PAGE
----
| Andrew Parish -CEO |
Göran Dandanell -Chairman
William Dick -Inventor
Dr. Jochem Weber -Research Manager
Dr. Ronan Costello -Hydraulics Team Leader
|Products||[WECs] Wave Energy Conversion Buoys|
Wavebob was a wave energy converter which was in development between 1999 and 2013 when the company was closed owing to funding difficulties.
It commenced the first of a number of sea trials in Galway Bay in Ireland during which it was tested as a 1/4 scale device for short periods at the SEAI 1/4 Scale Wave Power Testing facilitywhich is located in the inner bay inside the natural Aran Islands breakwater and where devices under test are exposed to c.1/3 of the expected energy of the 'Full Atlantic Ocean'.
Galway Bay is a large bay on the west coast of Ireland, between County Galway in the province of Connacht to the north and the Burren in County Clare in the province of Munster to the south. Galway city is located on the northeast side of the bay. The bay is about 50 kilometres (31 mi) long and from 10 kilometres (6.2 mi) to 30 kilometres (19 mi) in breadth. The Aran Islands are to the west across the entrance and there are numerous small islands within the bay.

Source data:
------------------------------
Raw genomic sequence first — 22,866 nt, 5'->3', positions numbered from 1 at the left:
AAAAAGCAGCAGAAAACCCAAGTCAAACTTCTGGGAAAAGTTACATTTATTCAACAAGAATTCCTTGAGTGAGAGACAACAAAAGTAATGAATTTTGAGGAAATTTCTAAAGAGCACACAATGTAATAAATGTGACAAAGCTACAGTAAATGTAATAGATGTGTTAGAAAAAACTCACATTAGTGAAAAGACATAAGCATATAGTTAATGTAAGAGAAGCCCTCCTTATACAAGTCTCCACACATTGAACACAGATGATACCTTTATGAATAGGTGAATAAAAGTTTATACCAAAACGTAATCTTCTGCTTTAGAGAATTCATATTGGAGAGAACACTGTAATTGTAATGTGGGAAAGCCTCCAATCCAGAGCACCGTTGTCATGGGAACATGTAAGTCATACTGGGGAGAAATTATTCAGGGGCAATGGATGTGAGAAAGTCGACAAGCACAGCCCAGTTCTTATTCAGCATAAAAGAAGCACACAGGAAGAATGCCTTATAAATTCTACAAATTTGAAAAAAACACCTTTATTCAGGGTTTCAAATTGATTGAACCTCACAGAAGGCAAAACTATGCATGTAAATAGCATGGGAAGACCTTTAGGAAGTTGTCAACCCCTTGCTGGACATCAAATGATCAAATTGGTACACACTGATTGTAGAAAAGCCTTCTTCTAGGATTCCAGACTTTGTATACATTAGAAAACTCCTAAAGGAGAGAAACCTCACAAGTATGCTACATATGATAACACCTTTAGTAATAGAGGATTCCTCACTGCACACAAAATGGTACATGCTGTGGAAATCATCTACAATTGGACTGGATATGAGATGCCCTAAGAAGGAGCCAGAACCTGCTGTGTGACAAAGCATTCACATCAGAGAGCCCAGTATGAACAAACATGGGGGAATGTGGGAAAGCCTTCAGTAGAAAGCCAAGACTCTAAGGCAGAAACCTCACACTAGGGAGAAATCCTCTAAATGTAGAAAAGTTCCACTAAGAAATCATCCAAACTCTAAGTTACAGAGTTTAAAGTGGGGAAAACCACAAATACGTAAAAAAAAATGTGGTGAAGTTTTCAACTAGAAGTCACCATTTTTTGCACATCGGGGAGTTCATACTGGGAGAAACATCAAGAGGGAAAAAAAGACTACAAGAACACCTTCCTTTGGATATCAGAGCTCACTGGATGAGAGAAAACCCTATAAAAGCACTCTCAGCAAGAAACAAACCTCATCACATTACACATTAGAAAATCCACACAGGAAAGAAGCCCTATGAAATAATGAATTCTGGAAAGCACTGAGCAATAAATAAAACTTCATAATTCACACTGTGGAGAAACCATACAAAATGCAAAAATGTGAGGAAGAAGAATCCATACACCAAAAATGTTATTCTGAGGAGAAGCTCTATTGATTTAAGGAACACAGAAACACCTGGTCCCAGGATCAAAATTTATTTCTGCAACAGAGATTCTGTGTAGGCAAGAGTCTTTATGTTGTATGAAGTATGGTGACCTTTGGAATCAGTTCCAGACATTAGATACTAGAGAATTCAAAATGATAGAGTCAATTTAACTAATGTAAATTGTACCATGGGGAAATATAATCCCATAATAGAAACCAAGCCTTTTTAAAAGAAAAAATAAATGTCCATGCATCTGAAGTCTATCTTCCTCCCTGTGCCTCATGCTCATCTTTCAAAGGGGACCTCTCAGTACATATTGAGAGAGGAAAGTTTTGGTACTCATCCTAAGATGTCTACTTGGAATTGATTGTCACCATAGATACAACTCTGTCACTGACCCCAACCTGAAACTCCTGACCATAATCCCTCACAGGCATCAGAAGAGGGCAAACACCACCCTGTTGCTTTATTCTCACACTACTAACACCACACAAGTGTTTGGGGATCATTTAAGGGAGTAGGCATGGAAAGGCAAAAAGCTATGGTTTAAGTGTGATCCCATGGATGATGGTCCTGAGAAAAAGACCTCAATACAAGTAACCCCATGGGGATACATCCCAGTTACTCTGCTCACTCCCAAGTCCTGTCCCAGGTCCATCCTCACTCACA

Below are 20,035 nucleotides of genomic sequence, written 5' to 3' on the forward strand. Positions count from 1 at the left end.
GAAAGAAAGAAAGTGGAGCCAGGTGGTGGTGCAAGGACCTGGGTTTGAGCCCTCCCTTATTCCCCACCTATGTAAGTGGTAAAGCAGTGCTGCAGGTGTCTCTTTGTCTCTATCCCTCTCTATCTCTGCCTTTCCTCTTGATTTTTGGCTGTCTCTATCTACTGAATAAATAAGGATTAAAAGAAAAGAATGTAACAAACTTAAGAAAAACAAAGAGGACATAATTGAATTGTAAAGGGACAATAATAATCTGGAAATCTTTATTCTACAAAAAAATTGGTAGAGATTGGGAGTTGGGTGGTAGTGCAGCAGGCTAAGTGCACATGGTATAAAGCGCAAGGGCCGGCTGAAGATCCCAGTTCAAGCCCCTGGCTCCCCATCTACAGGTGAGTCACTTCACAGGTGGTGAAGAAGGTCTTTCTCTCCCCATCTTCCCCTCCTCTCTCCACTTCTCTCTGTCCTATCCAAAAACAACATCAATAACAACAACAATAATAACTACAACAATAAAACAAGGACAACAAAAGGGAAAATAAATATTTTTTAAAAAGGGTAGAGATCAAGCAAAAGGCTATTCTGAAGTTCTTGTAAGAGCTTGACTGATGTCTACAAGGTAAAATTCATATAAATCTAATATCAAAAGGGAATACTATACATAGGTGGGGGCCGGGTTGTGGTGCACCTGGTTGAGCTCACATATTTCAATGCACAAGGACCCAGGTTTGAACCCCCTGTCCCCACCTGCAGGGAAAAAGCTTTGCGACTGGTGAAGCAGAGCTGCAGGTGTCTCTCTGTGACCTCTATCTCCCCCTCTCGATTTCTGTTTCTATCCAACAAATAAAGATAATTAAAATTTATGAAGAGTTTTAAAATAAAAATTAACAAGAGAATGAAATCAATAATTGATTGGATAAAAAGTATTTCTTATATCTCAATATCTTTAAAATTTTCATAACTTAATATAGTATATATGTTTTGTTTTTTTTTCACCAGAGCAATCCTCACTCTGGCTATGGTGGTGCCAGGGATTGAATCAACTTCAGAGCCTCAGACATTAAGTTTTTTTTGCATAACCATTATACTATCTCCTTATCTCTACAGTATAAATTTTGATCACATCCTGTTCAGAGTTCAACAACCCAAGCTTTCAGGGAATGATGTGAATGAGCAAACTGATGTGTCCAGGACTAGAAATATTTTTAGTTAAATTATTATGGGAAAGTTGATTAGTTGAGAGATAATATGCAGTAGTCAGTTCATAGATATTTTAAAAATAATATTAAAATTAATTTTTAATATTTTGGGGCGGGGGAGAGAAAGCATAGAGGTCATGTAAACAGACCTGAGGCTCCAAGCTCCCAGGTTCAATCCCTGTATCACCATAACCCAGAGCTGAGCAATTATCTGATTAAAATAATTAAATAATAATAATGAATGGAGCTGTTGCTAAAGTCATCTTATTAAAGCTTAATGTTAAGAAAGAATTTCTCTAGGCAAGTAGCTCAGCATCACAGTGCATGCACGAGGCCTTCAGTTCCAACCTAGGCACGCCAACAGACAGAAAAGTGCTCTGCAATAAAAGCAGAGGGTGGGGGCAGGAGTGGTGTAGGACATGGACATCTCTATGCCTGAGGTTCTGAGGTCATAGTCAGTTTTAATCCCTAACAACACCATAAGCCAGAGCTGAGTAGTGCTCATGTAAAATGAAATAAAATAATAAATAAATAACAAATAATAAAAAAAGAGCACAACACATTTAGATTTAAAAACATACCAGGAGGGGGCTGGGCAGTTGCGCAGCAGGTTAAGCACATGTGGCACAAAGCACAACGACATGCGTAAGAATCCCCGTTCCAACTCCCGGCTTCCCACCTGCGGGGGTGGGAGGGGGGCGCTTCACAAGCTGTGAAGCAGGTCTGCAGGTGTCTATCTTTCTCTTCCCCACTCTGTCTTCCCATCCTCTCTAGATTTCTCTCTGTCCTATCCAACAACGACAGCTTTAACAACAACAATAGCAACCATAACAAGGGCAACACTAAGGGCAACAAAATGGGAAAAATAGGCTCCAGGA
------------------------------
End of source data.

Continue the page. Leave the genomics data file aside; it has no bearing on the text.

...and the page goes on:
Ireland is an island in the North Atlantic. It is separated from Great Britain to its east by the North Channel, the Irish Sea, and St George's Channel. Ireland is the second-largest island of the British Isles, the third-largest in Europe, and the twentieth-largest on Earth.
The Aran Islands or The Arans are a group of three islands located at the mouth of Galway Bay, on the west coast of Ireland, with a total area of about 46 km2 (18 sq mi). They constitute the barony of Aran in County Galway, Ireland.